CfA Colloquium Schedule Spring 2005
 28 April 2005

28 April 2005

Speaker: Jaymie M. Matthews (University of British Columbia)

Title: Probing Pulsations and Planets with a Humble Space Telescope: Results of Ultraprecise Photometry from Canada's MOST Microsat

Abstract: Viewing the Universe in new ways has always yielded surprising discoveries. Astronomers are accustomed to extending the limits of wavelength coverage, light-gathering power, and angular resolution. The MOST (Microvariability and Oscillations of STars) mission - a suitcase-sized microsatellite housing an optical photometer of small (15-cm) aperture which deliberately blurs its stellar images for stability - forges its advances in totally different regions of parameter space. MOST is the only existing observatory on Earth or in space which can monitor stars several times per minute with almost no interruptions for weeks at a time, reaching photometric precisions of a few micromagnitudes (ppm). These demonstrated levels of time sampling and ultraprecise photometry enable the MOST Science Team to explore with unprecedented sensitivity acoustic (p-mode) oscillations and surface convection in other stars, reflected light from giant close-in exoplanets, and other phenomena associated with stellar variability. I will summarise the scientific results from MOST as it approaches its second anniversary in orbit. Those results include: (1) the first photometric detection of solar-like oscillations in a star other than the Sun, eta Boo; (2) a surprising null detection of oscillations in Procyon, and a direct comparison of MOST photometry to 3-D hydrodynamical simulations of granulation in that star; (3) real-time observations of differential rotation in a young active sun-like star, kappa 1 Ceti; (4) studies of pulsation in massive Oe stars and hot B subdwarfs; and (5) preliminary results on exoplanet systems.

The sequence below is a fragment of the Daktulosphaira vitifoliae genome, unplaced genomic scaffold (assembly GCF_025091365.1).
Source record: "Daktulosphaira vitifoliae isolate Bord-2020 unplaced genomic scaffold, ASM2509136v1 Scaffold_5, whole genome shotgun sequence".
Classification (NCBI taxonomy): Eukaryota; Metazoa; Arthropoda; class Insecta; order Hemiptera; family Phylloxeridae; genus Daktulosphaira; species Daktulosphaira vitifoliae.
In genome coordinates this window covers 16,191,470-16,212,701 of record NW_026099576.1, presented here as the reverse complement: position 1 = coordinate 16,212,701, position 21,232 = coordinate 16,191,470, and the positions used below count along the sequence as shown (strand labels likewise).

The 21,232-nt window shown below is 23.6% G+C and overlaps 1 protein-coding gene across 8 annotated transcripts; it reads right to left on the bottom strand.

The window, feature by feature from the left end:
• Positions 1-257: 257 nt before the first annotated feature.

References for students:


Section Photo